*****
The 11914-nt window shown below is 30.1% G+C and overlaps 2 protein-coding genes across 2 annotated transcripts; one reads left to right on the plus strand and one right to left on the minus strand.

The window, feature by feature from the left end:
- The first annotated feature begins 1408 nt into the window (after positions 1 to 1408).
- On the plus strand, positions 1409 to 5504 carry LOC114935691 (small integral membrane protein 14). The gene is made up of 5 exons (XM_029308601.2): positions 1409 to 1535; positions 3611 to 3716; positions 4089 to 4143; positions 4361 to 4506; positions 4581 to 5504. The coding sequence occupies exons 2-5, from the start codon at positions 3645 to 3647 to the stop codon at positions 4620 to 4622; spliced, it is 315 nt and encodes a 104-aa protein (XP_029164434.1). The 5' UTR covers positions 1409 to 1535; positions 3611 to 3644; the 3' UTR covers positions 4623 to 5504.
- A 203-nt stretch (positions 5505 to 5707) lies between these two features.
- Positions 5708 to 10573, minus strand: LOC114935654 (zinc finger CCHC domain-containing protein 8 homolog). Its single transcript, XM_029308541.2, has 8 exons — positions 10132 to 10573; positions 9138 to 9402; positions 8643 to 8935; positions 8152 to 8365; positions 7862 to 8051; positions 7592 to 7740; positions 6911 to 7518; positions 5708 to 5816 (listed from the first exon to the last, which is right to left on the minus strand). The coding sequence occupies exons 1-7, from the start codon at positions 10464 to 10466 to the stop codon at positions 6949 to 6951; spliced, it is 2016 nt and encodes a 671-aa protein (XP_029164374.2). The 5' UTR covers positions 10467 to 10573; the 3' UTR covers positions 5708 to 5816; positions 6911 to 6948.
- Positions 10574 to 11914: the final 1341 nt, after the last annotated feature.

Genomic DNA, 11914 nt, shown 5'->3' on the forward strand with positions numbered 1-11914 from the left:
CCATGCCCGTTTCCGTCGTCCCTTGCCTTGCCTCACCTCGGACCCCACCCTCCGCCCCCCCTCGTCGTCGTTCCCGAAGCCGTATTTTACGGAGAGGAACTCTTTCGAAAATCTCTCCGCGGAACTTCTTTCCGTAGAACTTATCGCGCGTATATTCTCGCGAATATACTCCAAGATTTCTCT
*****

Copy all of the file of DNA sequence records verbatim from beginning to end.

The 11914-nt window shown below is 30.1% G+C and overlaps 2 protein-coding genes across 2 annotated transcripts; one reads left to right on the plus strand and one right to left on the minus strand.

The window, feature by feature from the left end:
- The first annotated feature begins 1408 nt into the window (after positions 1 to 1408).
- On the plus strand, positions 1409 to 5504 carry LOC114935691 (small integral membrane protein 14). The gene is made up of 5 exons (XM_029308601.2): positions 1409 to 1535; positions 3611 to 3716; positions 4089 to 4143; positions 4361 to 4506; positions 4581 to 5504. The coding sequence occupies exons 2-5, from the start codon at positions 3645 to 3647 to the stop codon at positions 4620 to 4622; spliced, it is 315 nt and encodes a 104-aa protein (XP_029164434.1). The 5' UTR covers positions 1409 to 1535; positions 3611 to 3644; the 3' UTR covers positions 4623 to 5504.
- A 203-nt stretch (positions 5505 to 5707) lies between these two features.
- Positions 5708 to 10573, minus strand: LOC114935654 (zinc finger CCHC domain-containing protein 8 homolog). Its single transcript, XM_029308541.2, has 8 exons — positions 10132 to 10573; positions 9138 to 9402; positions 8643 to 8935; positions 8152 to 8365; positions 7862 to 8051; positions 7592 to 7740; positions 6911 to 7518; positions 5708 to 5816 (listed from the first exon to the last, which is right to left on the minus strand). The coding sequence occupies exons 1-7, from the start codon at positions 10464 to 10466 to the stop codon at positions 6949 to 6951; spliced, it is 2016 nt and encodes a 671-aa protein (XP_029164374.2). The 5' UTR covers positions 10467 to 10573; the 3' UTR covers positions 5708 to 5816; positions 6911 to 6948.
- Positions 10574 to 11914: the final 1341 nt, after the last annotated feature.

Genomic DNA, 11914 nt, shown 5'->3' on the forward strand with positions numbered 1-11914 from the left:
CCATGCCCGTTTCCGTCGTCCCTTGCCTTGCCTCACCTCGGACCCCACCCTCCGCCCCCCCTCGTCGTCGTTCCCGAAGCCGTATTTTACGGAGAGGAACTCTTTCGAAAATCTCTCCGCGGAACTTCTTTCCGTAGAACTTATCGCGCGTATATTCTCGCGAATATACTCCAAGATTTCTCT